DriverIn Spike Lee’s BlacKkKlansman, Adam Driver portrays Det. Philip “Flip” Zimmerman, the Jewish partner of John David Washington’s lead character, Det. Ron Stallworth. As Stallworth, an African-American officer, slowly starts to infiltrate the local chapter of the Ku Klux Klan via telephone (posing as a white man), Zimmerman is tasked with being Stallworth’s physical stand-in for in-person meetings with the KKK – as famed film critic Richard Roeper of the Chicago Sun Times described it, “We’ve got a white cop impersonating a black cop impersonating a white supremacist.” Although BlacKkKlansman didn’t make it onto the list of my favorite movies from 2018, it still was an enjoyable experience with some superb acting, particularly by Washington. In terms of Driver, though, I found his performance to be simply “good” and “serviceable” – nothing extraordinary in my estimation. Truthfully, I thought his nomination should have gone to the likes of Timothée Chalamet (Beautiful Boy), Michael B. Jordan (Black Panther), or Nicholas Hoult (The Favourite) instead.

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Top 10 Films of 2016, No. 4 – Moonlight

Moonlight is a drama directed by Barry Jenkins, with a screenplay by Jenkins and story by Tarell Alvin McCraney. The film tells the story of Chiron, a young black kid balancing his dysfunctional home life and coming of age during the “War on Drugs” era in Miami, Florida. The story of his struggle to find himself is told across three distinct chapters in his life as he experiences the ecstasy, pain, and beauty of falling in love while grappling with his own sexuality.

moon3Back in August, I revealed Moonlight as No. 6 on the list of my Top 10 Most Anticipated Films of the fall movie season. In writing about my eagerness for the film’s release, I included the following quote from Justin Chang, a writer from the Los Angeles Times, about director Barry Jenkins’s second film: “He’s made a film that urges the viewer to look past Chiron’s outward appearance and his superficial signifiers of identity, climbing inside familiar stereotypes in order to quietly dismantle them from within . . . . [Moonlight] doesn’t say much; it says everything.” When I first came across that quote, it made me incredibly excited to see Moonlight.  After having seen this film, Chang’s quote is more than just a review—it truly embodies the emotional brilliance of one of the best films 2016 had to offer.

moon5Prior to Moonlight, I had never heard of Barry Jenkins. After seeing Moonlight, I am quite confident that this man has a long, successful future of filmmaking ahead of him. Jenkins’s storytelling in Moonlight was exceptional, and he fiercely tackled a delicate subject. Chiron (first known as “Little” and played by Alex Hibbert, then known simply as “Chiron” and played by Ashton Sanders) is an adolescent growing up in a poor neighborhood in Miami with an addict mother. All the while, he is struggling with his sexual identity at a time and in a culture where being gay was not accepted. moon3Jenkins magnificently delineates Chiron’s difficult life with expressive palpability, depicting a wide variety of emotionally heart-wrenching “coming of age” moments in his life. Jenkins is clearly a natural-born storyteller, and his focus on the evolution of Chiron’s complicated relationship with his childhood friend Kevin is one of the film’s greatest assets.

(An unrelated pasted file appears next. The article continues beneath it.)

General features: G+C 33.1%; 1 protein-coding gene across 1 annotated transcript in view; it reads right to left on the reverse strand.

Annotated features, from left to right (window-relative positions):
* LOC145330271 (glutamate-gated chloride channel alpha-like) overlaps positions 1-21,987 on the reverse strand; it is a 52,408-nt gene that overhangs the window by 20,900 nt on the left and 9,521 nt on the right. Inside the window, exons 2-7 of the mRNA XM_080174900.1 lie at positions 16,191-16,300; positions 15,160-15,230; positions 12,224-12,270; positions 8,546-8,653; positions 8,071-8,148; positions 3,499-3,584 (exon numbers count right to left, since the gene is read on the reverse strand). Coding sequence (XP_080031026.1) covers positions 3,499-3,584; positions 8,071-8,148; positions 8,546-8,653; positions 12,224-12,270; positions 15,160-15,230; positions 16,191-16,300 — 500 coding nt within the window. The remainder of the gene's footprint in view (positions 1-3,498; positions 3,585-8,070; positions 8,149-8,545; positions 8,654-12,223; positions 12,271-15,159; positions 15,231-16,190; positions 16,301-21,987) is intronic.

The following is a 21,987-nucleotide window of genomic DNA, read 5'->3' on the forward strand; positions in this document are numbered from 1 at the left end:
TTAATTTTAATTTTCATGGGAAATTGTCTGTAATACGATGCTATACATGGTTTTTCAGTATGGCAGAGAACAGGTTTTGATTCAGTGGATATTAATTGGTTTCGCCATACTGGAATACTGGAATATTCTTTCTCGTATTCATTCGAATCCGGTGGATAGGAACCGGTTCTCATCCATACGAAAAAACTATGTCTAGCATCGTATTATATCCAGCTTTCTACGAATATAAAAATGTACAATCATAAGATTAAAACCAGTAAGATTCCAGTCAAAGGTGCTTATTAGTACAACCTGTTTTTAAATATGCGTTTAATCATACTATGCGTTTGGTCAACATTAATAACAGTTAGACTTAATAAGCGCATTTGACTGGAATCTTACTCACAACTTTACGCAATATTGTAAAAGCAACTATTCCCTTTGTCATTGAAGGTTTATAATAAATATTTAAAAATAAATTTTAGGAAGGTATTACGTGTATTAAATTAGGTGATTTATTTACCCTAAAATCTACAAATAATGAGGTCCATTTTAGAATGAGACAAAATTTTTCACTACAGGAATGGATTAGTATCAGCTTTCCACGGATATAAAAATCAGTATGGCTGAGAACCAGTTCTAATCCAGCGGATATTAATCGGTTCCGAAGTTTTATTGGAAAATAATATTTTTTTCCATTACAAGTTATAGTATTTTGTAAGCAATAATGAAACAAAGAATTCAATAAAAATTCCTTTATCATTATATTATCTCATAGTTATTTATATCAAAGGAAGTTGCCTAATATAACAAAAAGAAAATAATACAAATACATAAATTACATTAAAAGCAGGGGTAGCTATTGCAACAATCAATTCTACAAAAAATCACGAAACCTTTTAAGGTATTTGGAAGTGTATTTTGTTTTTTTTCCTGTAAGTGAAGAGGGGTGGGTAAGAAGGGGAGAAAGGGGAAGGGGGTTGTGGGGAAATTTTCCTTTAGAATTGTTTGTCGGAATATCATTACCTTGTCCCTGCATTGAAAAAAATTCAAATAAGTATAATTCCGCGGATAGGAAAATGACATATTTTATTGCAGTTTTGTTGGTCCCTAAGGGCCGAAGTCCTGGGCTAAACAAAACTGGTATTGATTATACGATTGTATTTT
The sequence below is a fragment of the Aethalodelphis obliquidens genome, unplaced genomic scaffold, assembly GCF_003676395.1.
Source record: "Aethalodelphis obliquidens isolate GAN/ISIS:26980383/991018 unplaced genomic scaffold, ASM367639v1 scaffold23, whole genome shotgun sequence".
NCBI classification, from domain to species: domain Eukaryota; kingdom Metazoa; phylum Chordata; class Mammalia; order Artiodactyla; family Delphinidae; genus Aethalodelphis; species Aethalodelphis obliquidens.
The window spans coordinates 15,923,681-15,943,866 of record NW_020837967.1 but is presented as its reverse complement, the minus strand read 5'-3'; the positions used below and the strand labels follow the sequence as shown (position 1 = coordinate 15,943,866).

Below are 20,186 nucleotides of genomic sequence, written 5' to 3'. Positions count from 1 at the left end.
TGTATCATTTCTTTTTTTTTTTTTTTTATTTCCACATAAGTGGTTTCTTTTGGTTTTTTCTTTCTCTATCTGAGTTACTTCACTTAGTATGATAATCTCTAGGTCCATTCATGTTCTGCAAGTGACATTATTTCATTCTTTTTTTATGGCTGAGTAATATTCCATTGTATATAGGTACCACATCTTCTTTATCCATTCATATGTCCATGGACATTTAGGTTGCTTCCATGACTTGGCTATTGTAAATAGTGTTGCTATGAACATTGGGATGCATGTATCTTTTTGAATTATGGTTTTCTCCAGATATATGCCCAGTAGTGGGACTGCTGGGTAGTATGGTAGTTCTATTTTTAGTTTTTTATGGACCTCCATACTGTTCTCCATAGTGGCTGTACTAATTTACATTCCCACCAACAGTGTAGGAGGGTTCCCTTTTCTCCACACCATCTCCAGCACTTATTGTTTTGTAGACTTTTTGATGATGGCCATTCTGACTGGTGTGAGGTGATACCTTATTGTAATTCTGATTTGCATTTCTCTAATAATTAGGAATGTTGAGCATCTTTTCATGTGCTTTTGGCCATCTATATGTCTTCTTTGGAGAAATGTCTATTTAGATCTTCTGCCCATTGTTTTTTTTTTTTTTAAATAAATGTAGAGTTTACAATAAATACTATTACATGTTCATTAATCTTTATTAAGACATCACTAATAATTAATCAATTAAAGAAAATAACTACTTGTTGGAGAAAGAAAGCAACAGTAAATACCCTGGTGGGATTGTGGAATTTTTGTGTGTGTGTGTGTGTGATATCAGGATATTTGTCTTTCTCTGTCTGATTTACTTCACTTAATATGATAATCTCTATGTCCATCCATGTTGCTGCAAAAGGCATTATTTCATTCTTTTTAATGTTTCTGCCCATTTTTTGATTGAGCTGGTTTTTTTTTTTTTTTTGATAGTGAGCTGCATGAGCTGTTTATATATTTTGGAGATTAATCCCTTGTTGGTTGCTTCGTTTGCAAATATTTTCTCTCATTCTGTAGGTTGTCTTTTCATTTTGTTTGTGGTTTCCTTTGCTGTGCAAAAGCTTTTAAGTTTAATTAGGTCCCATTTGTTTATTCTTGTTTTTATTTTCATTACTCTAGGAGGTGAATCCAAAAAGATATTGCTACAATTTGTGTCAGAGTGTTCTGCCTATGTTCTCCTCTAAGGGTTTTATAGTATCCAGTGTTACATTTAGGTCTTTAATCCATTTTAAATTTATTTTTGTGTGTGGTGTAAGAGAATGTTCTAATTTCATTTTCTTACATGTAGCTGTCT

moon8As far as acting, Moonlight produces many remarkable performances. From Trevante Rhodes as the adult Chiron (known as “Black”) to André Holland’s composed performance as the adult Kevin, the film is packed with talent. However, the two performances that stand above the rest come from Naomie Harris and Mahershala Ali. Harris plays Chiron’s mom Paula, a drug addict with emotionally abusive tendencies, and she brings a self-possessed intensity to the character. I hated Paula for her rejection of her son, but as the film progressed, I felt a sense of empathetic tenderness for her—this contrast is 100% due to Harris’s stunning performance.

mahershala-ali-moonlightThe single greatest highlight of the film, though, is Mahershala Ali in his role as Juan, a crack dealer in Chiron’s neighborhood. Juan is such a polarizing character because of the duality that he represents. On the one hand, Juan is sensitive and caring—he finds “Little” and makes a concerted effort to look out for him. However, Juan also slings crack on the streets, including selling directly to Paula—thus, despite Juan’s commitment to being a father figure for Chiron, he is also directly contributing to the breakdown of Chiron’s home life. These characteristics make Juan utterly complex, and Ali gives the performance of a lifetime.  It is no surprise he is considered the runaway favorite to win Best Supporting Actor—he deserves it. la-1487513359-dnnq6xcawn-snap-photoAli’s striking portrayal is on full display in one of the most emotionally affecting scenes in any film this past year—at his dinner table one day, Juan has to fight back tears as “Little” asks him questions about what “faggot” means and if Juan sells drugs to his mother. It is one of the most powerful scenes I have ever watched, and Ali is the glue that holds it together. Bravo, Mahershala! Moonlight is rated R for some sexuality, drug use, brief violence, and language throughout.

Moonlight trailer: https://www.youtube.com/watch?v=9NJj12tJzqc&t=4s

Academy Award nominations for Moonlight:

Best Picture (Adele Romanski, Dede Gardner, and Jeremy Kleiner)

Best Director (Barry Jenkins)

Best Actor in a Supporting Role (Mahershala Ali)

Best Actress in a Supporting Role (Naomie Harris)

Best Adapted Screenplay (Barry Jenkins and Tarell Alvin McCraney)

Best Original Score (Nicholas Britell)

Best Cinematography (James Laxton)

Best Film Editing (Nat Sanders and Joi McMillon)

Previous movies on the countdown of my Top 10 Films of 2016:

  1. Lion
  2. O.J.: Made in America
  3. La La Land
  4. Fences
  5. Zootopia
  6. Nocturnal Animals